Saturday, March 28, 2009


Gandhi (1982) – Movie Review
The Movie “Gandhi” - Directed by Richard Attenborough – portrays the biographical sketch and captures the essence of the message of our Father of Nation in excellent form and impressive dramatic effect. It is the fact story of one man who became the unchallenged leader of the Indian people's struggle to free themselves from British rule. The movie compresses half-century real life incidences of Gandhi and portrays effectively his contribution of non-violent solution to the world against a great empire. The movie reconfirms in Gandhi the greatest political leadership and thinker of the 20th Century. The three hours movie meticulously appeals the audience with various techniques of film making in great precision. Gandhi's great achievement of non-violence theory is best realized from this movie and it’s indeed a tribute to his cause.
Ben Kingsley – in the role of Gandhi – brings out his fabulous acting and overall excellence. A TV artist as he was prior to this movie entered the Hollywood big screen with a band that no artist could have achieved such feet and won an Oscar at his debut. Other characters who draw compulsive attention in the movie are Rohini Hattangadi (Kasturi Bai Gandhi), Alyque Padamsee (Mohammed Ali Jinnah), Edward Fox (Gen. Dyer), Roshan Seth (Nehru), Geraldine James (Mirabehn), John Gielgud (Lord Irwin), Trevor Howard (Judge Broomfield), John Mills (Lord Chelmsford), Athol Fugard (Smuts), Martin Sheen (Walker), Ian Charleson (Charlie Andrews). The winning of below mentioned 8 Oscar awards announce the overall quality of this movie:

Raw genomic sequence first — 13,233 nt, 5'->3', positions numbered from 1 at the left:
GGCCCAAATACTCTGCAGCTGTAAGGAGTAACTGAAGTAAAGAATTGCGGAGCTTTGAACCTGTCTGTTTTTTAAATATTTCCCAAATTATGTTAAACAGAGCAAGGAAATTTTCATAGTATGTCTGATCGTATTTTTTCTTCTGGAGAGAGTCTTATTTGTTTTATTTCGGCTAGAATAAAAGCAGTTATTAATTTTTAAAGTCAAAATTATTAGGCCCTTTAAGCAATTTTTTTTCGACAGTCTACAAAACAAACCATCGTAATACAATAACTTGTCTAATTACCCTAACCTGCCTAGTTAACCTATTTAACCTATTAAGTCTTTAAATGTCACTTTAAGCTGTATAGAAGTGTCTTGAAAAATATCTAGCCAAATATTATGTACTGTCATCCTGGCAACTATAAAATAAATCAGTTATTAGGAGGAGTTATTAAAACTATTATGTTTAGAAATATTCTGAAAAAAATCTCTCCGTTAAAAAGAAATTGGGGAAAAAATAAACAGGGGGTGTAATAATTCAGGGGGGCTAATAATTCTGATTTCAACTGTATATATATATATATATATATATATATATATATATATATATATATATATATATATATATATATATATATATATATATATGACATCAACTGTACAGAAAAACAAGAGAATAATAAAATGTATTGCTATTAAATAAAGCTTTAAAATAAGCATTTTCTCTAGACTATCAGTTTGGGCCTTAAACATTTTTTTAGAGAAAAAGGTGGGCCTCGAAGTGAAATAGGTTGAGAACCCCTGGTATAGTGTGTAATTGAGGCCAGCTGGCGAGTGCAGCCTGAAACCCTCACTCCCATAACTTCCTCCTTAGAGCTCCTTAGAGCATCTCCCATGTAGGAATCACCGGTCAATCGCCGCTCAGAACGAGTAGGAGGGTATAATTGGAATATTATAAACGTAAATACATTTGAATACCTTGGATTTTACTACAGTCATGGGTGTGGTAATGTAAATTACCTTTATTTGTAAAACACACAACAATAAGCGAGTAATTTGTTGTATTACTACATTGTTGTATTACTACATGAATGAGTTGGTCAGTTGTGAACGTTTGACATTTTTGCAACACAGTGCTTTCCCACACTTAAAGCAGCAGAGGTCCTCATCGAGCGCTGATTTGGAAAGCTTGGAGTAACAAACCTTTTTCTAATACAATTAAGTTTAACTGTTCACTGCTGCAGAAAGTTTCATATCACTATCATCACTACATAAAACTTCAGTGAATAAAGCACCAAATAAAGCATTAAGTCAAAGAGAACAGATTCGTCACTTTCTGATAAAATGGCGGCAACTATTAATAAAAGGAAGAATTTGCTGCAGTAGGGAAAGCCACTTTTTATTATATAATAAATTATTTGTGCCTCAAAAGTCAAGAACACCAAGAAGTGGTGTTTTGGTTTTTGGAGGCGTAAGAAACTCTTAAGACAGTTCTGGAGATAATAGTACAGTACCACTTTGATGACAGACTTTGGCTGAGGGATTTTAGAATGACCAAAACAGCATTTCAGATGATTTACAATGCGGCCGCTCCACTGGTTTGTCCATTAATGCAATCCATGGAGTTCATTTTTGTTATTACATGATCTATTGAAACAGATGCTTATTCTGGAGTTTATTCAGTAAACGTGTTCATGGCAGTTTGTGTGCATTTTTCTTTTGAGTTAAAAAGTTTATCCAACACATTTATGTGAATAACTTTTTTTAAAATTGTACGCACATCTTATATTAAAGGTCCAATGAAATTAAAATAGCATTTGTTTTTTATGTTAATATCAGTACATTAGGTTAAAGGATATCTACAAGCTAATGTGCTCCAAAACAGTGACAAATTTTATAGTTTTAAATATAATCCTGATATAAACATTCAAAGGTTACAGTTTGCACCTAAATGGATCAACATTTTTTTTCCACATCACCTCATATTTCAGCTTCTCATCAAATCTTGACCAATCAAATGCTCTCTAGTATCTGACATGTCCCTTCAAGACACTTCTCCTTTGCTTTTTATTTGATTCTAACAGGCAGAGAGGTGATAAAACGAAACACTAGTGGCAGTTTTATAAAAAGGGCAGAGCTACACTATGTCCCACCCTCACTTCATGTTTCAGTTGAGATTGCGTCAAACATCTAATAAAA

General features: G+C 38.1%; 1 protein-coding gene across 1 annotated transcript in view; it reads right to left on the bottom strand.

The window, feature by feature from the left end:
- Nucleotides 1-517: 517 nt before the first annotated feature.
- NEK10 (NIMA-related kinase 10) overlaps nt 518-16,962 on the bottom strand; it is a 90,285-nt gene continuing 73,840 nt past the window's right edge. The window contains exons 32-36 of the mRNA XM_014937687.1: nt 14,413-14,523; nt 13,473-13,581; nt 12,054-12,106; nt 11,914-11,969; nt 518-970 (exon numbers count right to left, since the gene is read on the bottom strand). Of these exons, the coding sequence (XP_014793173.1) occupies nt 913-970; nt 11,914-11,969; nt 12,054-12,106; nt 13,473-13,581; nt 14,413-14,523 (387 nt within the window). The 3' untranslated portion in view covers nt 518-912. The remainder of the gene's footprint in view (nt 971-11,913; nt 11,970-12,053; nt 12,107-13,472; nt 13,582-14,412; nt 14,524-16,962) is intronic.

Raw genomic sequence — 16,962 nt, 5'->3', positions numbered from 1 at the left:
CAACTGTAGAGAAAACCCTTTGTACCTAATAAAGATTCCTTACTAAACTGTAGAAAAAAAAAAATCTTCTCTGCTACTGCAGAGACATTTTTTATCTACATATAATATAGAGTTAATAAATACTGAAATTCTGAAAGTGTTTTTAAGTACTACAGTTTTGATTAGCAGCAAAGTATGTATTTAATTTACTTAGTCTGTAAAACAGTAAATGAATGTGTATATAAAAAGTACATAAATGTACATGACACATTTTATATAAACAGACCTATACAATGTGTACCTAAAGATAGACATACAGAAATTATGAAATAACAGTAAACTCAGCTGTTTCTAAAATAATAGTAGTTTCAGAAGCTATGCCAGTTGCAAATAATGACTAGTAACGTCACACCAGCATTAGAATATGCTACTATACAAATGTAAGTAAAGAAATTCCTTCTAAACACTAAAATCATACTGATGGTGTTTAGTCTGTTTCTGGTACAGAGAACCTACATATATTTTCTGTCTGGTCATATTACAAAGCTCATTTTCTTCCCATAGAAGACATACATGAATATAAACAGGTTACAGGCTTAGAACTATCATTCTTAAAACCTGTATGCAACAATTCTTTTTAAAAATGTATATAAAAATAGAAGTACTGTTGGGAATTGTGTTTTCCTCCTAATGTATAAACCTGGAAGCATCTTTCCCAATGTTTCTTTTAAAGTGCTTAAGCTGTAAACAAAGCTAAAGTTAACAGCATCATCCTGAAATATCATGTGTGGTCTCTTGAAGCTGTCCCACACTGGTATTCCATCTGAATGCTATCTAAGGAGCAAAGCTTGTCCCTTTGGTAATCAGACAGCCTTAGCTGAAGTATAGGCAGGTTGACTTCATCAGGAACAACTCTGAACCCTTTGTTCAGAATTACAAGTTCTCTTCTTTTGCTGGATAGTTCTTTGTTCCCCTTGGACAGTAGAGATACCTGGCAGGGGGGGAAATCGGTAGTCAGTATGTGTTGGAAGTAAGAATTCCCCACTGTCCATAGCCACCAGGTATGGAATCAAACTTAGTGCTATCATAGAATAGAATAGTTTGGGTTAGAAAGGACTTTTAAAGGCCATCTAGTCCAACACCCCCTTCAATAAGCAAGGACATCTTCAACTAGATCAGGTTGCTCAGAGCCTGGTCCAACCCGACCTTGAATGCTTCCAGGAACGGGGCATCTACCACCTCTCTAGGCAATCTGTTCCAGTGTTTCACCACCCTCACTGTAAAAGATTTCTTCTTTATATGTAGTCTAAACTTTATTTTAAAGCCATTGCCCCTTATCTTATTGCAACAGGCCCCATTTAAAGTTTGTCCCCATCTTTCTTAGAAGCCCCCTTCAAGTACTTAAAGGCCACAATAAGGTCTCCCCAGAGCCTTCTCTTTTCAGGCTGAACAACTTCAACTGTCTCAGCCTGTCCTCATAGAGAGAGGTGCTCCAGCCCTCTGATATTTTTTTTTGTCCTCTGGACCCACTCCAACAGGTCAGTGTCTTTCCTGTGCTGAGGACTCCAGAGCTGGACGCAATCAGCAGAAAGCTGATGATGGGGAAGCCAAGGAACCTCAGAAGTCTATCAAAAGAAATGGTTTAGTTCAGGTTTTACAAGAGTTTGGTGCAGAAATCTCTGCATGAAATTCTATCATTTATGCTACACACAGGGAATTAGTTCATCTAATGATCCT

Sl. No
Category (Best)
Name of Artist
Actor in Role of Gandhi
Ben Kingsley
Art Direction - Set Decoration
Stuart Craig, Robert W. Laing & Michael Seirton
Billy Williams & Ronnie Taylor
Costume Design
John Mollo & Bhanu Athaiya
Richard Attenborough
Film Editing
John Bloom
Richard Attenborough